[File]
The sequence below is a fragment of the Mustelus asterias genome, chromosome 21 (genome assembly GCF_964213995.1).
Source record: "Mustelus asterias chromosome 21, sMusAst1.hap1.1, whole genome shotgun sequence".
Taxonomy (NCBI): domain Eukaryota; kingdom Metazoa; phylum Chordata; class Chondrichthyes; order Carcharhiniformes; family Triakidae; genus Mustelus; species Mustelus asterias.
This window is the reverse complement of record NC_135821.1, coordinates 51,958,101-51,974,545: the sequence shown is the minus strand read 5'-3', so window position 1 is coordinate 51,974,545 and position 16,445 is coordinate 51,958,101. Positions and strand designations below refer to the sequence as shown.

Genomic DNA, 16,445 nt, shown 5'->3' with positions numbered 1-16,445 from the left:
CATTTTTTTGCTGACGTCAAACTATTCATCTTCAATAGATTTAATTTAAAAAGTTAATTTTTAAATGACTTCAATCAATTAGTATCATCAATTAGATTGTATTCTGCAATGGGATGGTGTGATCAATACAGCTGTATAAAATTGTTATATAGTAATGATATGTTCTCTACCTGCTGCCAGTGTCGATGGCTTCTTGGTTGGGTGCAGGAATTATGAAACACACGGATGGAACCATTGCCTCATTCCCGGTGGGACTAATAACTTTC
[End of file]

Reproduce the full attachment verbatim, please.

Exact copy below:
The sequence below is a fragment of the Mustelus asterias genome, chromosome 21 (genome assembly GCF_964213995.1).
Source record: "Mustelus asterias chromosome 21, sMusAst1.hap1.1, whole genome shotgun sequence".
Taxonomy (NCBI): domain Eukaryota; kingdom Metazoa; phylum Chordata; class Chondrichthyes; order Carcharhiniformes; family Triakidae; genus Mustelus; species Mustelus asterias.
This window is the reverse complement of record NC_135821.1, coordinates 51,958,101-51,974,545: the sequence shown is the minus strand read 5'-3', so window position 1 is coordinate 51,974,545 and position 16,445 is coordinate 51,958,101. Positions and strand designations below refer to the sequence as shown.

Genomic DNA, 16,445 nt, shown 5'->3' with positions numbered 1-16,445 from the left:
CATTTTTTTGCTGACGTCAAACTATTCATCTTCAATAGATTTAATTTAAAAAGTTAATTTTTAAATGACTTCAATCAATTAGTATCATCAATTAGATTGTATTCTGCAATGGGATGGTGTGATCAATACAGCTGTATAAAATTGTTATATAGTAATGATATGTTCTCTACCTGCTGCCAGTGTCGATGGCTTCTTGGTTGGGTGCAGGAATTATGAAACACACGGATGGAACCATTGCCTCATTCCCGGTGGGACTAATAACTTTC